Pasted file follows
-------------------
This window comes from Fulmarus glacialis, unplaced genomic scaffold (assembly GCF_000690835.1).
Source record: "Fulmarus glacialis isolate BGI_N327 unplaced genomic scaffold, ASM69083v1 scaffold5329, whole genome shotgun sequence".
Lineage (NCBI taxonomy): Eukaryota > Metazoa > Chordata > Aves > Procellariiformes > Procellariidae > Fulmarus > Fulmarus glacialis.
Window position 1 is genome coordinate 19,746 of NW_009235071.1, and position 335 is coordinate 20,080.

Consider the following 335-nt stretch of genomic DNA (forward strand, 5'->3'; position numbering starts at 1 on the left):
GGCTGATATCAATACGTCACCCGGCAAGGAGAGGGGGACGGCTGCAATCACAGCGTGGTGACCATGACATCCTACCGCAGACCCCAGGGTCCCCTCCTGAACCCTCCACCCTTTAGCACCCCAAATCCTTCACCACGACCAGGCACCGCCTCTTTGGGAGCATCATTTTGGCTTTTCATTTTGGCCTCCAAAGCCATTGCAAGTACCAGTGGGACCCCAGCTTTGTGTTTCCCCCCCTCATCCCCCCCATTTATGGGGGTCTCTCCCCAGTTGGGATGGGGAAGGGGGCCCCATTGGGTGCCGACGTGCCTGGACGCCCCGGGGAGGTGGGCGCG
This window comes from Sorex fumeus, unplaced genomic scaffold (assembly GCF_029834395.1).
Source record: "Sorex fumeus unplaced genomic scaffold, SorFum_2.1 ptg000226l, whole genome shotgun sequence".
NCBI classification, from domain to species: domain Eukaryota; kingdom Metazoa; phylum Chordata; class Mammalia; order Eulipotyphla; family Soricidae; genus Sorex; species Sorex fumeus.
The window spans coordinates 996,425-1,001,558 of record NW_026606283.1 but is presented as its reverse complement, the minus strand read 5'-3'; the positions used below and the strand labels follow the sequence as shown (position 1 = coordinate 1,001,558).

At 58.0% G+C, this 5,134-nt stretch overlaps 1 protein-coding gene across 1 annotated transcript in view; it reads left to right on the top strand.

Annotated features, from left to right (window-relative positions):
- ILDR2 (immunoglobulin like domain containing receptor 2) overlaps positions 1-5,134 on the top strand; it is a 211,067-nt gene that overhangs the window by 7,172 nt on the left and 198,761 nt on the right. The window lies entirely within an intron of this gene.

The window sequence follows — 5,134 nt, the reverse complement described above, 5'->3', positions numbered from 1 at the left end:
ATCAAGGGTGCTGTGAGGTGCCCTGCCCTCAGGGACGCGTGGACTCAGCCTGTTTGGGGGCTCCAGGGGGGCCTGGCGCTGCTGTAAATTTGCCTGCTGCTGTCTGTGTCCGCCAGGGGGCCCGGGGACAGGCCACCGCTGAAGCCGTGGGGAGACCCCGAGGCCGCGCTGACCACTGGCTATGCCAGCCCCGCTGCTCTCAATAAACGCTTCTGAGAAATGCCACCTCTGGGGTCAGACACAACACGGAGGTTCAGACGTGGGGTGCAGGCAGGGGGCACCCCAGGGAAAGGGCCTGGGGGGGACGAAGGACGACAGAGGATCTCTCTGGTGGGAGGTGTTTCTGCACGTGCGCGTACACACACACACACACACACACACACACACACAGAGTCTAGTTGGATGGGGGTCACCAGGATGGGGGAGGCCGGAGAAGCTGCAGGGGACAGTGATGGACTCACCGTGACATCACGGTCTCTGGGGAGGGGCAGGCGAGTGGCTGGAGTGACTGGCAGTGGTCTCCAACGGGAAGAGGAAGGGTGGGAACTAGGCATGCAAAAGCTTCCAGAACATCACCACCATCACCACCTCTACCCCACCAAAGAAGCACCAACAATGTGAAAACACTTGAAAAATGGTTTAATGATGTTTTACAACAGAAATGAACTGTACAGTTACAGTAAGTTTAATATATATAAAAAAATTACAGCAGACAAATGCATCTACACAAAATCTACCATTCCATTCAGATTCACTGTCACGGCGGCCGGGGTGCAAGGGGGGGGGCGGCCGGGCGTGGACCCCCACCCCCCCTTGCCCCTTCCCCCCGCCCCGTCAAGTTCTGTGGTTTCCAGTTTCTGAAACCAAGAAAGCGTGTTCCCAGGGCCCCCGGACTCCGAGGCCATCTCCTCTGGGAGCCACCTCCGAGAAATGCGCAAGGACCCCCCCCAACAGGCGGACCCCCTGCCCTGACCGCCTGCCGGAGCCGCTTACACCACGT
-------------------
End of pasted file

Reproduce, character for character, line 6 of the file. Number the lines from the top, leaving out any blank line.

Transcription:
GGCTGATATCAATACGTCACCCGGCAAGGAGAGGGGGACGGCTGCAATCACAGCGTGGTGACCATGACATCCTACCGCAGACCCCAGGGTCCCCTCCTGAACCCTCCACCCTTTAGCACCCCAAATCCTTCACCACGACCAGGCACCGCCTCTTTGGGAGCATCATTTTGGCTTTTCATTTTGGCCTCCAAAGCCATTGCAAGTACCAGTGGGACCCCAGCTTTGTGTTTCCCCCCCTCATCCCCCCCATTTATGGGGGTCTCTCCCCAGTTGGGATGGGGAAGGGGGCCCCATTGGGTGCCGACGTGCCTGGACGCCCCGGGGAGGTGGGCGCG